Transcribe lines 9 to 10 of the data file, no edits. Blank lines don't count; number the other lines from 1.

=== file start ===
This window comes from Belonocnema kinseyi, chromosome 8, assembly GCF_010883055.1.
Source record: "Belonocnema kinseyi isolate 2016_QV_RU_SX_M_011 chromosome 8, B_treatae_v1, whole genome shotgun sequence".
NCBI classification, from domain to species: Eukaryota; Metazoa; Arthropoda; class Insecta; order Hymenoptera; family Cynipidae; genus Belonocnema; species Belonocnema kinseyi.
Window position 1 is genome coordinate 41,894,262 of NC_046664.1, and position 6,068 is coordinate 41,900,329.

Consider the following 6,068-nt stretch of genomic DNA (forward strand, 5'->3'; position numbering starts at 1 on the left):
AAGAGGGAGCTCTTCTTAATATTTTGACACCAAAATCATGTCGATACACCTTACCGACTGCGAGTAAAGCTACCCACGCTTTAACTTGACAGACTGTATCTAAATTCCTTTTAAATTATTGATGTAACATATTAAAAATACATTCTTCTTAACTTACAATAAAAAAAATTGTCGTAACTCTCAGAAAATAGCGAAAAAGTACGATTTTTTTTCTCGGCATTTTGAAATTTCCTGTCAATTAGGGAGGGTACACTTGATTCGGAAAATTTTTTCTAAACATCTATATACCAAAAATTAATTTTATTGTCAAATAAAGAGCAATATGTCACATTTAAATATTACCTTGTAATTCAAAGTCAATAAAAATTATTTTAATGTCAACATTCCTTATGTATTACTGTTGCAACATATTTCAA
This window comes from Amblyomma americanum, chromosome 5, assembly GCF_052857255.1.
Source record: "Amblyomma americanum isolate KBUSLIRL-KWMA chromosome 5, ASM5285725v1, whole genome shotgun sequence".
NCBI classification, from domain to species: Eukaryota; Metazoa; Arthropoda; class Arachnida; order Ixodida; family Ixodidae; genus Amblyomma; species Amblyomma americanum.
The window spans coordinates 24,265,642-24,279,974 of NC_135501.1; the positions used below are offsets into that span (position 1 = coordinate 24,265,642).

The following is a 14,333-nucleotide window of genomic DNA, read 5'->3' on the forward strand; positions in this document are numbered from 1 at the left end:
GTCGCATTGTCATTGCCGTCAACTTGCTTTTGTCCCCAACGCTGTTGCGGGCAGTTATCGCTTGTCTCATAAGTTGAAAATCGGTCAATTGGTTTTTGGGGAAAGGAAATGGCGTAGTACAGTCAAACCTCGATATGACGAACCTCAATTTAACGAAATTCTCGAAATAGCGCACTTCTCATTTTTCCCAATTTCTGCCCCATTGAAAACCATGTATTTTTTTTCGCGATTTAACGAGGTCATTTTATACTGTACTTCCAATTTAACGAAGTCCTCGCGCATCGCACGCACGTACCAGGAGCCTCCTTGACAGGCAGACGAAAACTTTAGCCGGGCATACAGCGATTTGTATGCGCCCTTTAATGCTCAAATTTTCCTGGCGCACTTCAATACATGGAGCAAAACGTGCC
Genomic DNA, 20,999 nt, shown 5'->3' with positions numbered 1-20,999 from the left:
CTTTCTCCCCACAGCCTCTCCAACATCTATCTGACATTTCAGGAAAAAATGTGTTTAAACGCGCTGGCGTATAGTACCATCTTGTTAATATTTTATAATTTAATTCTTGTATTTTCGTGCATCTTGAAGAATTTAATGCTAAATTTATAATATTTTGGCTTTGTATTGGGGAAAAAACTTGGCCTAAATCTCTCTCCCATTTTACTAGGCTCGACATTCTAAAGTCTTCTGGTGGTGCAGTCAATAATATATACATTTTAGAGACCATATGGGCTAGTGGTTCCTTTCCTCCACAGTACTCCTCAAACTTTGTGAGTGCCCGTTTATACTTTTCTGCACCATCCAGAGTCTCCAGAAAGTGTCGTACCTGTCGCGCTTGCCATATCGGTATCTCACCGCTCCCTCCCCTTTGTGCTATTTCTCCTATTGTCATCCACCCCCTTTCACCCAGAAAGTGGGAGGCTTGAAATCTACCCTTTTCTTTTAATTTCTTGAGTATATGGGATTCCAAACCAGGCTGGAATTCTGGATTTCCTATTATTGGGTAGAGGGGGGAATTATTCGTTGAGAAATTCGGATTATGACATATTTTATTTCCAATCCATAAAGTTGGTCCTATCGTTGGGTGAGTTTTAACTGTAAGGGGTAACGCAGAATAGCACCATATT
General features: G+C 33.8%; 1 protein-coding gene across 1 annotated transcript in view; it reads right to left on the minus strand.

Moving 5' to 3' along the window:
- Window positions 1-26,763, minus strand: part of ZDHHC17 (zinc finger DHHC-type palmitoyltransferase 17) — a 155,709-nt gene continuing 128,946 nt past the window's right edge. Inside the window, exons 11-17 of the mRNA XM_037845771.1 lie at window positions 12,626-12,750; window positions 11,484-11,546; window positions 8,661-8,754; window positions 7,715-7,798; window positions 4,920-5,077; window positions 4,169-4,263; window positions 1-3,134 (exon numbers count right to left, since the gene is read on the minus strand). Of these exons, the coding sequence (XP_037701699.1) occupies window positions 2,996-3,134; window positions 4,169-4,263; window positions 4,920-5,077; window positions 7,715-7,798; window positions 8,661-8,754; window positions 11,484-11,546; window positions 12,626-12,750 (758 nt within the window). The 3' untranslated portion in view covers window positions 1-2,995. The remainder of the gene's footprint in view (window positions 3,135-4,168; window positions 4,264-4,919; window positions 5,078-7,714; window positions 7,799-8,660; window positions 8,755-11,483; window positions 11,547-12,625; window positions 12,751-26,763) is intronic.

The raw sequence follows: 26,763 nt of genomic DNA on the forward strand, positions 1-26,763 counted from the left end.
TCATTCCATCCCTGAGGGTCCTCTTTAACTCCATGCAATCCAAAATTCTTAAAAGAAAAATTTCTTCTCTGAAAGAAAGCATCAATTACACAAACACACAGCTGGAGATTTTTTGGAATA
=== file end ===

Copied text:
NCBI classification, from domain to species: Eukaryota; Metazoa; Arthropoda; class Arachnida; order Ixodida; family Ixodidae; genus Amblyomma; species Amblyomma americanum.
The window spans coordinates 24,265,642-24,279,974 of NC_135501.1; the positions used below are offsets into that span (position 1 = coordinate 24,265,642).